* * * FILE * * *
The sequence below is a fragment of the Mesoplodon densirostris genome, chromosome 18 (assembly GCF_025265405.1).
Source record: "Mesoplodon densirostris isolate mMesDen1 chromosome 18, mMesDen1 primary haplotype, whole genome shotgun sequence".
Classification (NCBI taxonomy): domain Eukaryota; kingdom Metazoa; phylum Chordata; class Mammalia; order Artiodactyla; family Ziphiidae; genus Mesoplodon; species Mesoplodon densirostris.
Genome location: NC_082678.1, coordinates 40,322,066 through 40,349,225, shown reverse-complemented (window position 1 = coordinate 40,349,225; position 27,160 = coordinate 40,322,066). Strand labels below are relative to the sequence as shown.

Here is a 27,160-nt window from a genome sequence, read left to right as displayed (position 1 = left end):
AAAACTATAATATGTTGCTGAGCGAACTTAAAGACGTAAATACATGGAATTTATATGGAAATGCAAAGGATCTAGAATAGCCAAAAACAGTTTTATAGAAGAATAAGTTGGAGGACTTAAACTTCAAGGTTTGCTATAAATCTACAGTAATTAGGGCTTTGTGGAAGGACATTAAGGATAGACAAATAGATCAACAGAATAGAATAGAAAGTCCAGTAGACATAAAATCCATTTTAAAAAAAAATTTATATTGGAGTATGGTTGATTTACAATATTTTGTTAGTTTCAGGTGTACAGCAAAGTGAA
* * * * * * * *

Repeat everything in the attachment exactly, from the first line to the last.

The sequence below is a fragment of the Mesoplodon densirostris genome, chromosome 18 (assembly GCF_025265405.1).
Source record: "Mesoplodon densirostris isolate mMesDen1 chromosome 18, mMesDen1 primary haplotype, whole genome shotgun sequence".
Classification (NCBI taxonomy): domain Eukaryota; kingdom Metazoa; phylum Chordata; class Mammalia; order Artiodactyla; family Ziphiidae; genus Mesoplodon; species Mesoplodon densirostris.
Genome location: NC_082678.1, coordinates 40,322,066 through 40,349,225, shown reverse-complemented (window position 1 = coordinate 40,349,225; position 27,160 = coordinate 40,322,066). Strand labels below are relative to the sequence as shown.

Here is a 27,160-nt window from a genome sequence, read left to right as displayed (position 1 = left end):
AAAACTATAATATGTTGCTGAGCGAACTTAAAGACGTAAATACATGGAATTTATATGGAAATGCAAAGGATCTAGAATAGCCAAAAACAGTTTTATAGAAGAATAAGTTGGAGGACTTAAACTTCAAGGTTTGCTATAAATCTACAGTAATTAGGGCTTTGTGGAAGGACATTAAGGATAGACAAATAGATCAACAGAATAGAATAGAAAGTCCAGTAGACATAAAATCCATTTTAAAAAAAAATTTATATTGGAGTATGGTTGATTTACAATATTTTGTTAGTTTCAGGTGTACAGCAAAGTGAA